This is an image of some Martian volcanoes.
Click on image for full size
Image from: NASA
The History of Martian Volcanoes
During its earliest history, Mars was hit with many asteroid-like boulders. The impacts of these boulders caused Mars to become warm enough for continents to drift across the surface just as they do on Earth to this day.
What is now the highlands of Mars may have once been a huge continent which froze in place, in the south, when the crust became too thick to move.
After the crust became too thick to move, a warm bubble of material, rose from the deep interior of Mars and created the Tharsis Bulge and the volcanoes. The volcanoes poured out a new surface over the lowlands of Mars.
After this however, all volcanic activity on Mars stopped.
Shop Windows to the Universe Science Store!
Our online store
includes fun classroom activities
for you and your students. Issues of NESTA's quarterly journal, The Earth Scientist
are also full of classroom activities on different topics in Earth and space science!
You might also be interested in:
On this map of Mars, the lightly cratered Tharsis Ridge is shown, as well as the heavily cratered Martian highlands (near the bottom of the picture), and Valles Marineris to the right. The volcanoes are...more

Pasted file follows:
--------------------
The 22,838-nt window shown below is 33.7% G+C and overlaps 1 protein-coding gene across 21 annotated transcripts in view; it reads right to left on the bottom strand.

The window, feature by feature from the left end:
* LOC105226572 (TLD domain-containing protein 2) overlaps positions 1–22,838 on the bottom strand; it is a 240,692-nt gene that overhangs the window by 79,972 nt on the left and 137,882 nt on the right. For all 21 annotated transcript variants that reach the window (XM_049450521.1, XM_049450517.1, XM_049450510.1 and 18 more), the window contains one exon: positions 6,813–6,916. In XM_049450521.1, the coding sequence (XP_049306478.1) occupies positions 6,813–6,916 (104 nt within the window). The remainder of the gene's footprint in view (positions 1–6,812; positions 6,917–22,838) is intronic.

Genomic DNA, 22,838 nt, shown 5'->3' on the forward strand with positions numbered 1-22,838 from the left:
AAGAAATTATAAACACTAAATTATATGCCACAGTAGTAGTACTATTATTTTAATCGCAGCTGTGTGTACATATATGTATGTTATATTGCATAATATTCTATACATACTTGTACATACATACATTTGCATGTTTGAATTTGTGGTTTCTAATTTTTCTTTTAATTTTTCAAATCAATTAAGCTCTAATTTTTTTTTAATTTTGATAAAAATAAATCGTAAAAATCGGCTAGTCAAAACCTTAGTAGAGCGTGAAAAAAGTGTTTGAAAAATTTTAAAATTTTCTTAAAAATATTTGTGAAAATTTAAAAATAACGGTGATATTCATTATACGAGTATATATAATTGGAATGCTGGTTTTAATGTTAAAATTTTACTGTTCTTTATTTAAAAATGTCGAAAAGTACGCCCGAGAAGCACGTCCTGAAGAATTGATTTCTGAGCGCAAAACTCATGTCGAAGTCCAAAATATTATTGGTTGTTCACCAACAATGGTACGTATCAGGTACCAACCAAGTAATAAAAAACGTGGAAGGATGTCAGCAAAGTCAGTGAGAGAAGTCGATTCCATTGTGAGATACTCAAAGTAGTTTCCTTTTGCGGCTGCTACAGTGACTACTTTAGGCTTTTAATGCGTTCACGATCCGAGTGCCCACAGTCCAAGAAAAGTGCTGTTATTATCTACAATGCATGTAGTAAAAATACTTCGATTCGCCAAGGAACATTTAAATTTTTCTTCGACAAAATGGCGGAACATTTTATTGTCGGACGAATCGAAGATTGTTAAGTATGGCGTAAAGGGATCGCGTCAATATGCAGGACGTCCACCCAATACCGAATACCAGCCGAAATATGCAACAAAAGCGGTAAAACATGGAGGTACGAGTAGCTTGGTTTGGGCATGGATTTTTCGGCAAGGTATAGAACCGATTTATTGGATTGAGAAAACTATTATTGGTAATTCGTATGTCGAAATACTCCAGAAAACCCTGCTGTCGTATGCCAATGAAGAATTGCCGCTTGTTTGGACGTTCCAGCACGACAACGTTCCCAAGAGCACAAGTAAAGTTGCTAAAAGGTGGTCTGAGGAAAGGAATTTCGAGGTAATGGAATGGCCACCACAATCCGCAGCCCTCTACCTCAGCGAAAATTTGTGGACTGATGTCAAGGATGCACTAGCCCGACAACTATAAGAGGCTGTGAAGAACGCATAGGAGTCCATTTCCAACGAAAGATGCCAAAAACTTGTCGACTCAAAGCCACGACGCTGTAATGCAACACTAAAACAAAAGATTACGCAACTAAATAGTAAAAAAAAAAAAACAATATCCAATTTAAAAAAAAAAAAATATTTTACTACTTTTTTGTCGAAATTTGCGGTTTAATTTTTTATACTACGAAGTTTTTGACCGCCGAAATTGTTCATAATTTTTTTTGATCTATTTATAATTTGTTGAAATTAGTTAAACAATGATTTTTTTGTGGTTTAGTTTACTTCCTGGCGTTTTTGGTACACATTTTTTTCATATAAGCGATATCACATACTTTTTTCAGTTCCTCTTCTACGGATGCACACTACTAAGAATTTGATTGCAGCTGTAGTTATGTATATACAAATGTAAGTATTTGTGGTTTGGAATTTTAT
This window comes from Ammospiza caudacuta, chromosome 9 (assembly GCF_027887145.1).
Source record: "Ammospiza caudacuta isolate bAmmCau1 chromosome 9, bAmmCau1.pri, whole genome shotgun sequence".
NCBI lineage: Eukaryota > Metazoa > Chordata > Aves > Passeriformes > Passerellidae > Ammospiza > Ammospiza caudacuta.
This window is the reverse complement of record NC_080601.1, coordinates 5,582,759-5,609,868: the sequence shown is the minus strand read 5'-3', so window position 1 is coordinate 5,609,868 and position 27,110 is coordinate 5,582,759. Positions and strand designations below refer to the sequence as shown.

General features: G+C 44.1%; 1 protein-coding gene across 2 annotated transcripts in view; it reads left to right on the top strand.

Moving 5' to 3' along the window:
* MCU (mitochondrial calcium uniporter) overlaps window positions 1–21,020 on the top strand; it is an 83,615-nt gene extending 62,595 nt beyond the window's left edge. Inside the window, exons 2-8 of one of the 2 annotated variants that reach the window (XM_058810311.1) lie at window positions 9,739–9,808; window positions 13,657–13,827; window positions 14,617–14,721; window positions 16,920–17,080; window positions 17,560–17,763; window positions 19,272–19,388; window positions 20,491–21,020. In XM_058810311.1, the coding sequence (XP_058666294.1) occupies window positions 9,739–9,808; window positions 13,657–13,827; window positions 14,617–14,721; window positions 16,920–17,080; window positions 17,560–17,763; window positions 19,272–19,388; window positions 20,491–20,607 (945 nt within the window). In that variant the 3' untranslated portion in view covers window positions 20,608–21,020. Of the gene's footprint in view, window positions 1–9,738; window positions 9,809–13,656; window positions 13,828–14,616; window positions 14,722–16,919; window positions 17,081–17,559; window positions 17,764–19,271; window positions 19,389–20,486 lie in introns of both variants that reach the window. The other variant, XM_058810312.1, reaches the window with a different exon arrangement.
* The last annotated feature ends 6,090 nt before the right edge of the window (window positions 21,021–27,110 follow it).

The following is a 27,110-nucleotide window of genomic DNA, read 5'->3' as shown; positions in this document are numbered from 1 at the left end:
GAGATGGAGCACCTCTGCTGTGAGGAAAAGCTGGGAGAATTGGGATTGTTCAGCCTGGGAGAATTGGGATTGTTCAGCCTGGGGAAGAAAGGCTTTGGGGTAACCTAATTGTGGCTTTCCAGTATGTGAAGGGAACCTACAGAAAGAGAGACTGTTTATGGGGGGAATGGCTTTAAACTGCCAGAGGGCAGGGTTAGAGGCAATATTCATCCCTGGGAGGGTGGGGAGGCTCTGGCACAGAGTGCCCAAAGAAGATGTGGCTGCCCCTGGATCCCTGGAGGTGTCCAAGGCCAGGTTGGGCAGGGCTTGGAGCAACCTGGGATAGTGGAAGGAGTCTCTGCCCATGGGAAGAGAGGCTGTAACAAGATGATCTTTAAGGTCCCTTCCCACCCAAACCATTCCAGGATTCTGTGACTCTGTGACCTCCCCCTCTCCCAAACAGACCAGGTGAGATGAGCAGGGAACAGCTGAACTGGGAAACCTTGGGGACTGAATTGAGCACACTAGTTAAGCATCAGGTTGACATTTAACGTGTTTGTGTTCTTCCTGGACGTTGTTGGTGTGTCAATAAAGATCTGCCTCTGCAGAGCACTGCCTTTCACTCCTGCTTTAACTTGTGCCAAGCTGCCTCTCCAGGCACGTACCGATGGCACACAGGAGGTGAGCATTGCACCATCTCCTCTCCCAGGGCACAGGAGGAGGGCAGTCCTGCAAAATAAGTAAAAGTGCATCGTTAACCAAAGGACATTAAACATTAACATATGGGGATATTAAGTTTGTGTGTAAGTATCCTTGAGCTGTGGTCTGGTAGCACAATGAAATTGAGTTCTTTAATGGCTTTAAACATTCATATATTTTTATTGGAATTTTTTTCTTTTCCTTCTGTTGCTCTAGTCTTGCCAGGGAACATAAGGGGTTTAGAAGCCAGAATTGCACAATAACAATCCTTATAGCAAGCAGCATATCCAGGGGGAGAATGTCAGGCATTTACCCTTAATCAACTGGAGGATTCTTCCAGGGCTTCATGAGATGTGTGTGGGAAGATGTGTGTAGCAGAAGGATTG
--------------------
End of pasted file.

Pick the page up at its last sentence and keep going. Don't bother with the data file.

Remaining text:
On Mars, the water is trapped, frozen, within the ground. Nevertheless, there is evidence for running water on Mars. When the water is melted and released to the surface, it will run from higher ground...more
The drawing shows the depth at which water may be frozen into the ground. To have water running on the surface of Mars, this water region must be near to the surface. This may have happened at various...more
Separate from the Martian outflow channels, or the river valleys, are large Martian lakes (600 km, or ~1000 miles across) which once were part of a flood. ...more
This picture shows fog on Mars. More fog has been seen in images returned by Mars Global Surveyor of the south polar region of Mars. Martian fog may have a little bit of acid mixed in with the water drops....more
The orbit of Mars is very oval shaped. The orbit is much more oval shaped than the Earth's orbit. This means that the climate of Mars can change drastically between warm and cold. ...more
This is an image of a storm moving across the Martian land. The camera is looking down on the storm, the same way storms are presented on the news. The storm provides evidence that there is water on Mars....more
This is image of a Martian sunset illustrates just how thin the Martian atmosphere is. In this image, the Martian sky appears pink and a little bit dark at sunset. Unlike the Martian sky, the Earth's sky...more